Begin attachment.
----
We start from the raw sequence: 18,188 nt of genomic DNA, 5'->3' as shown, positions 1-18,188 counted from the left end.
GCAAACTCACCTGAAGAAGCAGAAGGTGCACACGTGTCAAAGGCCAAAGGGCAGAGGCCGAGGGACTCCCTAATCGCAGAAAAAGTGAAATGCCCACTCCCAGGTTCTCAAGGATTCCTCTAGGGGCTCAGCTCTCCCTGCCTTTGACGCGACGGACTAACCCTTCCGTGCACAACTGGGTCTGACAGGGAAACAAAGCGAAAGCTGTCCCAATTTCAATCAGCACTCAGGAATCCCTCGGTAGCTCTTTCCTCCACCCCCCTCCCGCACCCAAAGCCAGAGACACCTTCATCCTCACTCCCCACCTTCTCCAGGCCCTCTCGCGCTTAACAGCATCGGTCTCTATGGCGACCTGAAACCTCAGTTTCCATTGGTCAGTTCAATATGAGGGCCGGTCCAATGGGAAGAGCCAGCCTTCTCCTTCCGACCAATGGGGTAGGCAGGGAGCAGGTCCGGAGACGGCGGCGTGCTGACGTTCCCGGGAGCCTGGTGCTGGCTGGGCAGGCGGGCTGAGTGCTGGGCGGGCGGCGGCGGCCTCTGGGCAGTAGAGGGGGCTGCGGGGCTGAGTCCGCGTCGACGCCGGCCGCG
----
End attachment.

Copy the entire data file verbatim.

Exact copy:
We start from the raw sequence: 18,188 nt of genomic DNA, 5'->3' as shown, positions 1-18,188 counted from the left end.
GCAAACTCACCTGAAGAAGCAGAAGGTGCACACGTGTCAAAGGCCAAAGGGCAGAGGCCGAGGGACTCCCTAATCGCAGAAAAAGTGAAATGCCCACTCCCAGGTTCTCAAGGATTCCTCTAGGGGCTCAGCTCTCCCTGCCTTTGACGCGACGGACTAACCCTTCCGTGCACAACTGGGTCTGACAGGGAAACAAAGCGAAAGCTGTCCCAATTTCAATCAGCACTCAGGAATCCCTCGGTAGCTCTTTCCTCCACCCCCCTCCCGCACCCAAAGCCAGAGACACCTTCATCCTCACTCCCCACCTTCTCCAGGCCCTCTCGCGCTTAACAGCATCGGTCTCTATGGCGACCTGAAACCTCAGTTTCCATTGGTCAGTTCAATATGAGGGCCGGTCCAATGGGAAGAGCCAGCCTTCTCCTTCCGACCAATGGGGTAGGCAGGGAGCAGGTCCGGAGACGGCGGCGTGCTGACGTTCCCGGGAGCCTGGTGCTGGCTGGGCAGGCGGGCTGAGTGCTGGGCGGGCGGCGGCGGCCTCTGGGCAGTAGAGGGGGCTGCGGGGCTGAGTCCGCGTCGACGCCGGCCGCG